Is Homo Erectus Extinctus An Elite Agenda? ~ Part 1 of 2

Submitted by SadInAmerica on Thu, 04/24/2008 - 8:39pm.

Is nature determined to make men extinct?

By the extrovert standards of our parliament, it is a surprisingly quiet debate, but one that will have all manner of implications. The Human Tissue and Embryos Bill, which is expected to become law next summer, says controversially that the fathers of artificially conceived children need not necessarily be recognised by the state. Are fathers destined to become redundant?

The bill is a reflection of much wider scientific and social changes. The technology to produce artificial sperm, or even create offspring from two females, is already in the pipeline; in addition, genetic evidence has shown that the Y chromosome, the only one that confers maleness, is in a long-term evolutionary decline.

And if that were not humiliating enough for men, in sizable communities across the country lesbians are not only forming partnerships, but they are openly bearing and raising children together, secure in the knowledge that British society now accepts such a lifestyle choice. Do men have a future at all?

The Y chromosome has scant function other than the production of sperm, and in many men it is not performing well. Male infertility is already surprisingly common: about 7% of men, or 1 in 13, are affected, often as a result of a defect in the coding mechanism for sperm production on the Y chromosome.

Scientists hypothesise that there is more scope for errors in the DNA to build up: as it replicates in sperm production, "mistakes" can tend to creep into the Y chromosome. In fact, Y chromosomes only have about 27 genes - the rest of the chromosome is composed of "junk" DNA that does not code for anything. This process has gone even further in other species: in kangaroos, for example, the production of male offspring comes from one solitary gene on the Y chromosome.

While other chromosomes pair up and swap DNA during the production of embryos, the Y chromosome in men does not do this. It is passed unchanged from generation to generation of fathers and sons, and while it has provided genealogists with a fascinating insight into the origins of entire communities, it has also raised other questions. The lack of ability to recombine means that Y chromosomes can't repair themselves. A growing number of men have inherited a Y chromosome that was damaged during the production of their father's sperm. There is considerable evidence that sperm counts are declining overall, and in some men the inherited damage to sperm production is so great as to render them infertile.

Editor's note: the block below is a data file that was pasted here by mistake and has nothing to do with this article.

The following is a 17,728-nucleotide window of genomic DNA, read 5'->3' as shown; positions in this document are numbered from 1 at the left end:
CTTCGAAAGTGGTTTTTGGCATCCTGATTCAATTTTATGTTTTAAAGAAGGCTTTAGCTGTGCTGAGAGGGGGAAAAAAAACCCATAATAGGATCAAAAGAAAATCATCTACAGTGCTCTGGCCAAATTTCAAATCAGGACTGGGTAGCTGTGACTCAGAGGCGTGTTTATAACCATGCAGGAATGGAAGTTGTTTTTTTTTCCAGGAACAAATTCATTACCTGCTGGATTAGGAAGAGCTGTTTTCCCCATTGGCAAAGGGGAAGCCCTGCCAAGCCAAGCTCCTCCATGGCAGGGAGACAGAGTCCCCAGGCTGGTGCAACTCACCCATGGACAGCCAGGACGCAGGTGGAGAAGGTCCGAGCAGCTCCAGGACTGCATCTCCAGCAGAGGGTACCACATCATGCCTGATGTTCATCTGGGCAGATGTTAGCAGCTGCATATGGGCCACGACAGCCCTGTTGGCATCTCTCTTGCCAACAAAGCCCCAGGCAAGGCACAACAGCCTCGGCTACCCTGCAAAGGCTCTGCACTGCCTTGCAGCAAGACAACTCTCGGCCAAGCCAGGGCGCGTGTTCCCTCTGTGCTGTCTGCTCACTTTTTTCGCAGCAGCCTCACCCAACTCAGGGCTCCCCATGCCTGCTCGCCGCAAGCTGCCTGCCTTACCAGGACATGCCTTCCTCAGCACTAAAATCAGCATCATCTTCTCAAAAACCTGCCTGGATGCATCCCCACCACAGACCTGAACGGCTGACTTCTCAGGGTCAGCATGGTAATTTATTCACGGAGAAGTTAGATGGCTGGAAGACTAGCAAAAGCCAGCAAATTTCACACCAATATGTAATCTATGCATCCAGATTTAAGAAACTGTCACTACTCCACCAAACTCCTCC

Bryan Sykes, professor of human genetics at Oxford University and author of the book Adam's Curse, is convinced that men will die out as the Y chromosome withers. He has calculated that, at the current rate of decline, heterosexual reproduction may only last around 125,000 years. "The core sex is female," he says. "Male infertility is high because genes on the Y chromosome are packing up all the time. Many species become extinct because their Y chromosomes apparently disintegrate. In the end, the same thing will probably lead to the extinction of the male gender."

The only glimmer of hope, he believes, may lie in the experience of the mole vole. This tiny rodent native to the Caucasus mountains of central Asia seems to have lost its Y chromosome somewhere down the evolutionary millennia, but the genetic material that confers maleness has nimbly transferred itself to another chromosome. If the Y chromosome turns out to be as useless as Sykes suggests, it would be possible to move the human SRY (the sex-determining region of the Y chromosome) and associated "maleness" genes to another chromosome and produce males with two X chromosomes.

A surprising number of animals can reproduce without male involvement if there is no other option. Sharks and lizards have demonstrated this ability in captivity. It was previously believed that the process was impossible in mammals such as humans because male sperm cells and female egg cells undergo a process called imprinting. In imprinting, sections of each cell's genome are silenced to allow the set of genes from the other parent to be expressed, so that when the egg and sperm cells combine, the genes in the resulting embryo are not competing with each other.